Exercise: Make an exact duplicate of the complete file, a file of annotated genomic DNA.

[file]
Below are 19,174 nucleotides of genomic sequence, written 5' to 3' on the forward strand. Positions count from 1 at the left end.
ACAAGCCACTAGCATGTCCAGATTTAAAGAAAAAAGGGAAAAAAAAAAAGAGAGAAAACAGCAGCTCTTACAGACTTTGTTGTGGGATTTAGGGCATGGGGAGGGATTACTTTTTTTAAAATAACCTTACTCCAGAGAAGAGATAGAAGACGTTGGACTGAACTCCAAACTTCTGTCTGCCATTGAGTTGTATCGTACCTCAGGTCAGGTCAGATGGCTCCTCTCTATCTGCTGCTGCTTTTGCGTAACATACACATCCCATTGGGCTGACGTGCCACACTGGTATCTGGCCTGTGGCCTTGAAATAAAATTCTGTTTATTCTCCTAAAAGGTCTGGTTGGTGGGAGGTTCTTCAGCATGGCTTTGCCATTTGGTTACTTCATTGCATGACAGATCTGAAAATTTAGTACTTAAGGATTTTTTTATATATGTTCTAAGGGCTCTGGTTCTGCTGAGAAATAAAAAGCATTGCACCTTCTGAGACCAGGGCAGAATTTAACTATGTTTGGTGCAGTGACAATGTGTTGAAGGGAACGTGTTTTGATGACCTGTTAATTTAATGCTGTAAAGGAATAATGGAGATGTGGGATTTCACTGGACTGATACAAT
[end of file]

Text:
Below are 19,174 nucleotides of genomic sequence, written 5' to 3' on the forward strand. Positions count from 1 at the left end.
ACAAGCCACTAGCATGTCCAGATTTAAAGAAAAAAGGGAAAAAAAAAAAGAGAGAAAACAGCAGCTCTTACAGACTTTGTTGTGGGATTTAGGGCATGGGGAGGGATTACTTTTTTTAAAATAACCTTACTCCAGAGAAGAGATAGAAGACGTTGGACTGAACTCCAAACTTCTGTCTGCCATTGAGTTGTATCGTACCTCAGGTCAGGTCAGATGGCTCCTCTCTATCTGCTGCTGCTTTTGCGTAACATACACATCCCATTGGGCTGACGTGCCACACTGGTATCTGGCCTGTGGCCTTGAAATAAAATTCTGTTTATTCTCCTAAAAGGTCTGGTTGGTGGGAGGTTCTTCAGCATGGCTTTGCCATTTGGTTACTTCATTGCATGACAGATCTGAAAATTTAGTACTTAAGGATTTTTTTATATATGTTCTAAGGGCTCTGGTTCTGCTGAGAAATAAAAAGCATTGCACCTTCTGAGACCAGGGCAGAATTTAACTATGTTTGGTGCAGTGACAATGTGTTGAAGGGAACGTGTTTTGATGACCTGTTAATTTAATGCTGTAAAGGAATAATGGAGATGTGGGATTTCACTGGACTGATACAAT